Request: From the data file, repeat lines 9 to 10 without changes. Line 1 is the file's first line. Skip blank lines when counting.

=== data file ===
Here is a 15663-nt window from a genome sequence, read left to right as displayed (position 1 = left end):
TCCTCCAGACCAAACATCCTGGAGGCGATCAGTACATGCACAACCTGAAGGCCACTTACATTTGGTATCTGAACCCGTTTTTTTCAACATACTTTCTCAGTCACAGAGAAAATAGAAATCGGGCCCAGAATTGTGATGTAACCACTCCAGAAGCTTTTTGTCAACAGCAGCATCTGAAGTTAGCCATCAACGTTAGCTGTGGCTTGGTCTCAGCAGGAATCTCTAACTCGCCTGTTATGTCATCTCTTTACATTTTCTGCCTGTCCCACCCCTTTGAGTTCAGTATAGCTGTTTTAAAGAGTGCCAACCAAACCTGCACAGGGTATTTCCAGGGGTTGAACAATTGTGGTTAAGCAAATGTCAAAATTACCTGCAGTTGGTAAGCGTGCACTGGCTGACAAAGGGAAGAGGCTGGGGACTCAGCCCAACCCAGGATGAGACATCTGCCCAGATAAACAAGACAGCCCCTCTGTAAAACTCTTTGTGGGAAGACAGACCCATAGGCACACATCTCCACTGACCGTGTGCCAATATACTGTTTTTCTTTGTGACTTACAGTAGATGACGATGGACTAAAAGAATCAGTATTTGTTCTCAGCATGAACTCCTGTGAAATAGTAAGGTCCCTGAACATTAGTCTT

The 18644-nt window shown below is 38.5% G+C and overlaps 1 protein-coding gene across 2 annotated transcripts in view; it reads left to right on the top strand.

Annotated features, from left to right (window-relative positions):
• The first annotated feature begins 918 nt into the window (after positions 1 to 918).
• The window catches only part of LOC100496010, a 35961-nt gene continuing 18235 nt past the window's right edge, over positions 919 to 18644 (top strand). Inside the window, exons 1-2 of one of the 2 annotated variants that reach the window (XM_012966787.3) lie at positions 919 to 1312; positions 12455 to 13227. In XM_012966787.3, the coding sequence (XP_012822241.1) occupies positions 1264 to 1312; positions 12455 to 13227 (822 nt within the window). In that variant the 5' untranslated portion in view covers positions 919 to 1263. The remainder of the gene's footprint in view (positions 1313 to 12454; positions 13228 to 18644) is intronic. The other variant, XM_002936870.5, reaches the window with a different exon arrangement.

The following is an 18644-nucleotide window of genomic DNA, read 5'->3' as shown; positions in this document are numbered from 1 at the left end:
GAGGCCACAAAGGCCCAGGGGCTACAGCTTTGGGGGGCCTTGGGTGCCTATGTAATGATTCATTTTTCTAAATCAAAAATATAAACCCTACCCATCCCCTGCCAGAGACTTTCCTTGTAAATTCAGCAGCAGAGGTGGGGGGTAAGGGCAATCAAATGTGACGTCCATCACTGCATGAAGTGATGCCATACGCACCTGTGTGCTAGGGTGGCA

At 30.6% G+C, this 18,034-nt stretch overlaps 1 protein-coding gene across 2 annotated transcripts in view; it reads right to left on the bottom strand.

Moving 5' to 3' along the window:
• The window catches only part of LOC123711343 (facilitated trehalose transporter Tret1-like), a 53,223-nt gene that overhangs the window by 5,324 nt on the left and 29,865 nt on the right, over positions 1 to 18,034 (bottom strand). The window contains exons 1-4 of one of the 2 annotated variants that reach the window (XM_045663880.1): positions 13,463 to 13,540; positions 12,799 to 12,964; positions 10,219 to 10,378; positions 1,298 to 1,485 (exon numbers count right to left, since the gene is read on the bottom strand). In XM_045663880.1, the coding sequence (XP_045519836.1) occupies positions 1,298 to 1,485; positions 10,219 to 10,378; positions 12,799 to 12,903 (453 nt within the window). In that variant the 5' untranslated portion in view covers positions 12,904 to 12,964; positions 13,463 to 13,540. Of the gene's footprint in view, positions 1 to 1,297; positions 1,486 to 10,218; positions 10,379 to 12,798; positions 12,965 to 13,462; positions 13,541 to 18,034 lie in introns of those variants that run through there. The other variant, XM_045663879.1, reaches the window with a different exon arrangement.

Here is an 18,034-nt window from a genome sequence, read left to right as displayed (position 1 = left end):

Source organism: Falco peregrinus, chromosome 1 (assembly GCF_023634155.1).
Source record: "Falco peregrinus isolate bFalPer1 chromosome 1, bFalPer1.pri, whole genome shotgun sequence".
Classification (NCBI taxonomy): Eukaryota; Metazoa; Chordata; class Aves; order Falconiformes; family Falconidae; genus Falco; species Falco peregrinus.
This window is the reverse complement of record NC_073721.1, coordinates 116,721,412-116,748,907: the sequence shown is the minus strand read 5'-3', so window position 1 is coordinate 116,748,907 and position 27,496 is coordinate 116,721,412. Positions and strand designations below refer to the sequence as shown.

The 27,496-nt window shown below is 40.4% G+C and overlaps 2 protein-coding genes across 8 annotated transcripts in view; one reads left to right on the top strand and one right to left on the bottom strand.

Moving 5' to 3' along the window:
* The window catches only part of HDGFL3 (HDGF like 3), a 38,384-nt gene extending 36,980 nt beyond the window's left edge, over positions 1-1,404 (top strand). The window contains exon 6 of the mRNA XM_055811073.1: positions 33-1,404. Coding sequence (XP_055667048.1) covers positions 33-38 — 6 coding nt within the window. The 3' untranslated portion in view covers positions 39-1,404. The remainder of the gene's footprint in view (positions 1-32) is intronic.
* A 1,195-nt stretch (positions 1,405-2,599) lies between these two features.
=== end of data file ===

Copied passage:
At 30.6% G+C, this 18,034-nt stretch overlaps 1 protein-coding gene across 2 annotated transcripts in view; it reads right to left on the bottom strand.

Moving 5' to 3' along the window: